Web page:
One thing that renters can do to take part in renewable energy is consider purchasing panels in a community solar array. Instead of panels being built on the property the array is built on a good location nearby and community members buy as much as they need and can afford. The credits for the power production go against their Green Mountain Power bill and can be transferred when they move to a different property with the GMP service area. VSECU offers a loan called the VGreen ITC loan that is designed so that your monthly payments are equivalent to your old GMP bills and once the loan is paid off you now own some solar panels which will continue to produce energy for you which is now effectively free.
Some of the current carbon pricing proposals are also attempting to address this problem. The new “ESSEX” plan that is being proposed for Vermont would raise the price of gasoline through increasing fuel taxes but would also direct that money toward reducing home electric bills. If such a proposal becomes accepted, there would be much more incentive for landlords to transition off fossil fuels (for heating oil for example) and onto renewables (through installation of air source heat pumps for example).
Some public and nonprofit landlords are already making good decisions in getting off fossil fuels, and some private landlords as well. The state can direct grant and loan money (as it already does to a degree) toward weatherization of apartment buildings, and also to education of landlords in how best to do so.
The article calls for weatherizing town buildings (and adding solar, and phasing out of fossil fuel use.) This has been an ongoing effort in Brattleboro. Why ask town to do something it is doing? Isn’t this like asking them to commit to firefighting, or collecting taxes?
We’re glad the town has started to weatherize some of its buildings and that it has others scheduled over the next few years. However, we want the town to know that this is something the voters care about and when questions come up about whether we spend the money on this or that energy upgrade hopefully they will remember the wishes of the people.
There will also be future decision points where the town will decide whether to spend money to weatherize town buildings, including later this spring when the town decides whether to upgrade the Municipal Center. The Selectboard will recommend whether to do so, the Representative Town Meeting will vote up or down. If the resolution passes, hopefully it will help the Selectboard and Town Meeting Members with their decision.
Similarly, at some point there will be electric vehicle police cars available for purchase. Since Brattleboro replaces 1-2 of its police cars every year, if an EV becomes a viable choice, but it might cost more, it will be up to the Selectboard whether to recommend such a purchase and up to Town Meeting members to agree or not. Again, if the petition passes, hopefully it will help the Selectboard and Town Meeting Members with their decision.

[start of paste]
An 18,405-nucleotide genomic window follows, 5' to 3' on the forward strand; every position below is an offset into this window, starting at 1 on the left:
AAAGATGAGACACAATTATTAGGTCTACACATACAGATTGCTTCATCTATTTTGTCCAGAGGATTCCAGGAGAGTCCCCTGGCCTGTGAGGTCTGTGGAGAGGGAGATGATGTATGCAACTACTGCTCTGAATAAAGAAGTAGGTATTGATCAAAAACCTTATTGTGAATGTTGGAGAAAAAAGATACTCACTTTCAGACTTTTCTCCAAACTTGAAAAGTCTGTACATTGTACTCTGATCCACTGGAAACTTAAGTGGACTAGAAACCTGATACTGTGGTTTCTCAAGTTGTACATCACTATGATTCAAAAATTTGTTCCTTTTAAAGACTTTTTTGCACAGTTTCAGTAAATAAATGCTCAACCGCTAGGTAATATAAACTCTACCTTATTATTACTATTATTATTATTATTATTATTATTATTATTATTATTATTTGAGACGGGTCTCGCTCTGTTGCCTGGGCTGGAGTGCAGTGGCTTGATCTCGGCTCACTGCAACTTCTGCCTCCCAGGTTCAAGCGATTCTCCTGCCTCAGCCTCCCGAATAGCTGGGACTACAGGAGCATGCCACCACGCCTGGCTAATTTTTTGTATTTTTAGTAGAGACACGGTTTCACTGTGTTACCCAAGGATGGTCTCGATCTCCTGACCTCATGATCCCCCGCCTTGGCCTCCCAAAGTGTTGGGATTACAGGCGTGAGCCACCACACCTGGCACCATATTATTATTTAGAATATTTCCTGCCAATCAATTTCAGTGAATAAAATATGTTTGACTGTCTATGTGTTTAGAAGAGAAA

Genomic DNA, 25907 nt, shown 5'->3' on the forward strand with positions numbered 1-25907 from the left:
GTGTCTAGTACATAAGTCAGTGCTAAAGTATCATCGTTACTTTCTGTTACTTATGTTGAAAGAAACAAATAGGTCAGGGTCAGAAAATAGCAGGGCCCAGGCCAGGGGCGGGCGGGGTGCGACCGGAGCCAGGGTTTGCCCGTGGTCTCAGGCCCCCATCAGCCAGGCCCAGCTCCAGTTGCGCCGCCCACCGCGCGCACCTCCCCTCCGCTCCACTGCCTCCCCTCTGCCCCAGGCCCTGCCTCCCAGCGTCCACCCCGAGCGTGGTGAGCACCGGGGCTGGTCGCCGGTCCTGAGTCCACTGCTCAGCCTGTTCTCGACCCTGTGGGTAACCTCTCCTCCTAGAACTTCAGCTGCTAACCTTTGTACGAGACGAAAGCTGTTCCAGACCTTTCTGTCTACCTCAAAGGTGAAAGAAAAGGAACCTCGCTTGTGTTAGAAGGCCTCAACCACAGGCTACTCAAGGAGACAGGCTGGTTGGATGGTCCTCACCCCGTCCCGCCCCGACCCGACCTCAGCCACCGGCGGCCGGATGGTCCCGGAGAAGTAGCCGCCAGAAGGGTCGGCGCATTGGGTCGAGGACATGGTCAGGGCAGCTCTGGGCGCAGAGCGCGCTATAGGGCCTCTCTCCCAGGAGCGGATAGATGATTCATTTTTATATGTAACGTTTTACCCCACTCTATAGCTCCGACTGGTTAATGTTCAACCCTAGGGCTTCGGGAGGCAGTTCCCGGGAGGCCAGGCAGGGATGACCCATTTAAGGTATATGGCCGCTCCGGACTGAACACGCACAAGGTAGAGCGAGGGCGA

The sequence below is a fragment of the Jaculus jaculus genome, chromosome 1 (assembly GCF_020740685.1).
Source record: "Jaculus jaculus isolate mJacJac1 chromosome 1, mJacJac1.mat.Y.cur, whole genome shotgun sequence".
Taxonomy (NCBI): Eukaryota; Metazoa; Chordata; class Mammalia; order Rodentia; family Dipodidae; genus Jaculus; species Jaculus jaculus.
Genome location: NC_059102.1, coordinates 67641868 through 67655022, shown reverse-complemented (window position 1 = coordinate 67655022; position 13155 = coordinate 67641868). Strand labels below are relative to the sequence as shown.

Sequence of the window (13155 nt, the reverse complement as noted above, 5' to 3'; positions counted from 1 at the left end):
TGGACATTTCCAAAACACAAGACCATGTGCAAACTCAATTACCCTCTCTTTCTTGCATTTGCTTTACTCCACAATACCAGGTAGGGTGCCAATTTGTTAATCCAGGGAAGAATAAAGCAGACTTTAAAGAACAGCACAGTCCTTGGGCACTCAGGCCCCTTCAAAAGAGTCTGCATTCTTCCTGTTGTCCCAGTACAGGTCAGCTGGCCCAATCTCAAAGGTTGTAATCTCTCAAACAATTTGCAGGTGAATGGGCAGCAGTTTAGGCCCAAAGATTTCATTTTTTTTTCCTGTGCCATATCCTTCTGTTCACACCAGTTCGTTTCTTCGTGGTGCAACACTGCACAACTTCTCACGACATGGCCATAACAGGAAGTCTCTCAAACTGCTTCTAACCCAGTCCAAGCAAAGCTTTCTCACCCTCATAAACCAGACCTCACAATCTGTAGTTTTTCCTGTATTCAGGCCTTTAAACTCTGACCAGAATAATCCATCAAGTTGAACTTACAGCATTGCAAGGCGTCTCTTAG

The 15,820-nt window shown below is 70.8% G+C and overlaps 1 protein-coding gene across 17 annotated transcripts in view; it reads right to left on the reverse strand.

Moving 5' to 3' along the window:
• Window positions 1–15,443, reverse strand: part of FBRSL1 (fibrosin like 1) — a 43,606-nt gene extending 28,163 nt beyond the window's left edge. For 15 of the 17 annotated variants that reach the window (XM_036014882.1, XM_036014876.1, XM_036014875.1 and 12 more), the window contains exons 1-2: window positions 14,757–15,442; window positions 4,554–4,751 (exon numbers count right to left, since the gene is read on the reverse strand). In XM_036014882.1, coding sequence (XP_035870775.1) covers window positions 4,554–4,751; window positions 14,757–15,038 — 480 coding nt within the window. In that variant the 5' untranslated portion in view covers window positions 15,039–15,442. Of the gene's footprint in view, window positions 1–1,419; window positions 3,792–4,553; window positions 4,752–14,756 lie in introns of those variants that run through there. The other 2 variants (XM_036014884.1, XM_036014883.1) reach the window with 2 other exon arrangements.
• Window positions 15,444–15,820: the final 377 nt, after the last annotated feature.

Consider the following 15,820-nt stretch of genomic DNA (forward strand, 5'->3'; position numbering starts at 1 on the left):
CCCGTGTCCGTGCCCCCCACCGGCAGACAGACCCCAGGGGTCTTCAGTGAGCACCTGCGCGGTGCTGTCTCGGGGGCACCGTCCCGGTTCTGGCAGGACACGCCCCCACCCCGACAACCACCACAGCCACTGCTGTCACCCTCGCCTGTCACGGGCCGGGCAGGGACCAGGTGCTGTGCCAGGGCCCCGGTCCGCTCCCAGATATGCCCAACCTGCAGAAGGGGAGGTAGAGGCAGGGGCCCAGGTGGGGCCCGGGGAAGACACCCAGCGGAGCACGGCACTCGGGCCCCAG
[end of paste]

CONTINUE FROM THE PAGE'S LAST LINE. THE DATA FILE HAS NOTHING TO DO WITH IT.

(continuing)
Why did you choose to make this advisory? It’s “one of the most urgent problems” we face. Why not something specific and binding?
We’re not lawmakers, rather we are citizen advocates and we wanted to find out if voters in the town are behind the measures that we suggest. We also understand that all of this is about collaboration and partnership. Hopefully, once the voters decide we’ll be able to have some good conservations with the Selectboard and Town staff about how best to proceed such as with last year’s plastic bag ban article.
I have to ask, Daniel. When you first proposed something similar to the Selectboard, you admitted using fossil fuels and got some teasing. How’s the personal effort going? Have you since switched to 100% renewable energy? Using solar?
Oh boy! That presentation was a lot of fun but also a very serious and moving experience. Part of the problem with being alive right now is the fact that our current way of living is not compatible with what science tells about the future of the planet. So yes, my drafty home is heated with oil. My car uses some gasoline and I have to drive to work every morning. But, we also live in a moment where the alternatives are no longer a pipe dream. When we traded in our old Subaru a couple of years back we bought a little Prius C which gets an easy 50 MPG and costs about $16 to fill up. When we bought our first home in December we had an energy audit done. Once we got the data we made insulation a priority and used a low interest Heat Saver loan from VSECU to make it affordable. We got rid of the propane powered hot water heater and replaced it with a super efficient heat pump hot water heater. We also bought a Nest thermostat (got a nice rebate from Efficiency Vermont too) to make our use of heat smarter. I have enjoyed doing some DIY weatherization around the place by weatherstripping doors and insulating sash weight cavities around the windows with spray foam. We’ll have to replace the roof soon so the plan is that once it comes off we’ll get some good insulation put in. Then, all things being well, we’ll be able to change our heating to air source heat pumps in a couple of years. I’ve been doing a little bit of solar sales on the side from work and if I can make enough from that then we’ll most likely buy into a community array.
Anything else people should know about the article?
It’s not perfect, and was made by local people that care. If you care about this kind of thing too then get involved with climate activism, join your local energy committee, advocate for change on a state and local level and work together to create the solutions that we need. Oh yeah, and VOTE!
Answers provided by Daniel Quipp and Michael Bosworth